“Does a straight beat a pair?” Whitey drawled. “Angelina carries too.”
I was wondering if Shade felt as naked as I did when he abruptly leaned down and checked his boot holster. Where was all this packed heat when I needed it the night before?
I looked down the road towards Runt’s place and saw smoke drifting up past the trees. Whitey saw it too.
“Not good,” he said as he leaned down to look through the windshield. “Couldn’t be the trailer house, though. Smokes too wide. Smells wrong, too. Grass fire, I’d say. The right color for it.”
I’d noticed a yellow hue to the smoke too. I could smell it now and it smelled good but I knew from experience it would soon become overwhelming and nauseating.
“Runt keep brooms and buckets in the barn for fire fighting?” Shade asked.
“No, outside the trailer by the front door,” I replied. “He’s got a plastic garbage can with handles there with a couple of straw brooms in it.”
Angelina tied a bandana around Whitey’s neck to protect his white skin from the harsh sun. He pulled his hat down over his ears as we turned off the dirt farm-to-market road and drove down the lane to the mobile home. I could see the yellow flames along the fire line now. The blaze had already burned an area the size of a football field.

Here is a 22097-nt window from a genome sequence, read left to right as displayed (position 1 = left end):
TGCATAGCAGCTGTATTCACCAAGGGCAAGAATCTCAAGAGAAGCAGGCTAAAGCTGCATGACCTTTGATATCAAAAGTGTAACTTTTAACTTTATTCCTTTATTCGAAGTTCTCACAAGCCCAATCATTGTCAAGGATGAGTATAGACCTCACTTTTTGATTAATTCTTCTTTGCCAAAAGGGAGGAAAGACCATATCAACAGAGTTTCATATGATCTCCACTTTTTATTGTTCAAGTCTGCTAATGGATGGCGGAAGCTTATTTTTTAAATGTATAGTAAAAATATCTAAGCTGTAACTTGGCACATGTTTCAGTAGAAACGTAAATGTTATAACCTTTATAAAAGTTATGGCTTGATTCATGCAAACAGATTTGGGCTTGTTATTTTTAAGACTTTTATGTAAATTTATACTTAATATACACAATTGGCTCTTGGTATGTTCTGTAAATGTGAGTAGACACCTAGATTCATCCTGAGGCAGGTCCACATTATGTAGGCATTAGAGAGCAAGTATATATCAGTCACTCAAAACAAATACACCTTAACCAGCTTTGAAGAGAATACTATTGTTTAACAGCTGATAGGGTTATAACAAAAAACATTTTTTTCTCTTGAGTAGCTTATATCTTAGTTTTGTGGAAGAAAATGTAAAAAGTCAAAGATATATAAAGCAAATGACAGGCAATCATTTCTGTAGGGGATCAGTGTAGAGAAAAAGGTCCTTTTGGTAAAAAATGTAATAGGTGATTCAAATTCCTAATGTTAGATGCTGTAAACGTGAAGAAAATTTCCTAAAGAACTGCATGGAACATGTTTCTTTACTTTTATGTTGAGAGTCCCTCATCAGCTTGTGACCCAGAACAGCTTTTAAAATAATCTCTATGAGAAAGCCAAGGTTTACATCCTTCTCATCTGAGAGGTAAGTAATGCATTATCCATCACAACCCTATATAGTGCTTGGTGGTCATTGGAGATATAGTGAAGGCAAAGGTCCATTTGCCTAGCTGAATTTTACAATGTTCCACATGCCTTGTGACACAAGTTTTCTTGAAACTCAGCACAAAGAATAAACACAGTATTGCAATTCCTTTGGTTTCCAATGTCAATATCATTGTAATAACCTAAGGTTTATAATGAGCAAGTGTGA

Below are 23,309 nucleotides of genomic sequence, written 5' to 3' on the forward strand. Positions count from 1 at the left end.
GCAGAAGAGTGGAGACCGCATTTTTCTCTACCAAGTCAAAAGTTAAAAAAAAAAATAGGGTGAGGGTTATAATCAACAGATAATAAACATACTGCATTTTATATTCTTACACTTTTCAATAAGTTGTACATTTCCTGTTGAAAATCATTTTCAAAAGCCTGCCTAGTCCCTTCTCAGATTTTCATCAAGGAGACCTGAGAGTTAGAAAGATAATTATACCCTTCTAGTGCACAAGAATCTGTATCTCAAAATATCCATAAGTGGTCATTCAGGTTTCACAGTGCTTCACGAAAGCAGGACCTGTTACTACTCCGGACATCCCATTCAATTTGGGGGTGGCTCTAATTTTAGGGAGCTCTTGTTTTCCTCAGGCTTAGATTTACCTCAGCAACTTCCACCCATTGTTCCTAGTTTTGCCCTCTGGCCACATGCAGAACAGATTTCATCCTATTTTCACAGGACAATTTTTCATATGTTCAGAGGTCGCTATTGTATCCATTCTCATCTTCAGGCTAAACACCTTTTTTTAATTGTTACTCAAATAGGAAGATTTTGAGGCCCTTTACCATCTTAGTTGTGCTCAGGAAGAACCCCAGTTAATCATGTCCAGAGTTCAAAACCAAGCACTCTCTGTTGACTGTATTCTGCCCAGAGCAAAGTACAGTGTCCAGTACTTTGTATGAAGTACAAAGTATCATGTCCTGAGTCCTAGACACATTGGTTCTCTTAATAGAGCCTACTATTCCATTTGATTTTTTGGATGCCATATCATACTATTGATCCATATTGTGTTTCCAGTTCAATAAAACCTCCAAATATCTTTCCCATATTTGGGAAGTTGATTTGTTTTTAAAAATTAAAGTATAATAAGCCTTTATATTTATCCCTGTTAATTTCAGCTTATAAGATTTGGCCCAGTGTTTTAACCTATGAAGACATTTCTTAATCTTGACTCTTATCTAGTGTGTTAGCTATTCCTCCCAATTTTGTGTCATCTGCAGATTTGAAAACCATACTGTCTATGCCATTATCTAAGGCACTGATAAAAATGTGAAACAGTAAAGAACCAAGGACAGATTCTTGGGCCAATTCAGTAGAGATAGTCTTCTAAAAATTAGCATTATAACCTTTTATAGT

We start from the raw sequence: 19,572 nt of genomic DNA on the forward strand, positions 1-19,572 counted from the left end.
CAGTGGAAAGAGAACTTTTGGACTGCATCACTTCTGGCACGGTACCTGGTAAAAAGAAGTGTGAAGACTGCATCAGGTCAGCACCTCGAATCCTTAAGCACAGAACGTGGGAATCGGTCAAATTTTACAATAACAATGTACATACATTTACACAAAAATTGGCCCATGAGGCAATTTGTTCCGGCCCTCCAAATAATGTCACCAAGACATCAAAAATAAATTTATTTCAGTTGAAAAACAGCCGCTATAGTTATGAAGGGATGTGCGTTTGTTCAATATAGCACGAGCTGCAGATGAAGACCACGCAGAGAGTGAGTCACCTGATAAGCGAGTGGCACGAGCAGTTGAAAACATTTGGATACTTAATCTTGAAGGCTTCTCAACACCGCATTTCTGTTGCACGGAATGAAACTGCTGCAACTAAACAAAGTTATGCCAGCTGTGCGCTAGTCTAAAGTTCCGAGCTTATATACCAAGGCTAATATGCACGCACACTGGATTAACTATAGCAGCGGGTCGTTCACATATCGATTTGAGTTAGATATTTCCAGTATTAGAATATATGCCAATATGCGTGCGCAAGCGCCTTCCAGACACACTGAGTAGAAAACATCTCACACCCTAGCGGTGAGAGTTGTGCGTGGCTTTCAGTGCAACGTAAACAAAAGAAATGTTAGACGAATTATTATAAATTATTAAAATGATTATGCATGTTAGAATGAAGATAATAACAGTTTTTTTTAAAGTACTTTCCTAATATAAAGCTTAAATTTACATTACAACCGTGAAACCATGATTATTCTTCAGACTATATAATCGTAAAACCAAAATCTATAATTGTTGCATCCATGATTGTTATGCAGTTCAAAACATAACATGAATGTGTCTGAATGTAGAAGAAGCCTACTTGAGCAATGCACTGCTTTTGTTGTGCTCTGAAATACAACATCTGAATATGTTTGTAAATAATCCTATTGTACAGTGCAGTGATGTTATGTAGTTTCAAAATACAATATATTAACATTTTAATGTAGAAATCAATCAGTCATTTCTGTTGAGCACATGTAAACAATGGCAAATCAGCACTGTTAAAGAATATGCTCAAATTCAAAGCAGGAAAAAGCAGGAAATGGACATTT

The grass was dry, mostly dead, in fact. Yesterday’s rain hadn’t had a chance to work its magic yet and bring new green from the roots. There’d been a burn ban in effect all month to prevent this type of thing from happening, but burn bans are only good if humans obey them.
“The fire’s eating its way toward the barn!” My voice echoed loudly in the truck. “Horses are in that barn!”
Equipment too. Everything a rancher, even a small one like Runt, needed and would hate to lose was in that barn. The trailer house might be used and old and ugly ─ definitely ugly ─ but the barn was Runt’s pride and joy. He’d built it to his precise specifications to shelter his beloved horses.
“Pull up where the can is, T.R.,” Shade said. “You girls stay with the truck and keep clear of the fire. Ya hear? And call the fire department,” he added as an afterthought.
Who made him trail boss, I wondered as we all opened the crew cab doors and jumped out. We scattered like somebody had disturbed our ant pile. The guys grabbed the trash can by the handles and raced towards the stock pond where they dipped it into the water. Muscles strained as they pulled it back out full of water.
Shade stuck the two brooms back into the can to absorb water as they half-carried/half-dragged the can to the fire line. Immediately each man grabbed a broom and started beating and sweeping the flames, working their way apart from each other.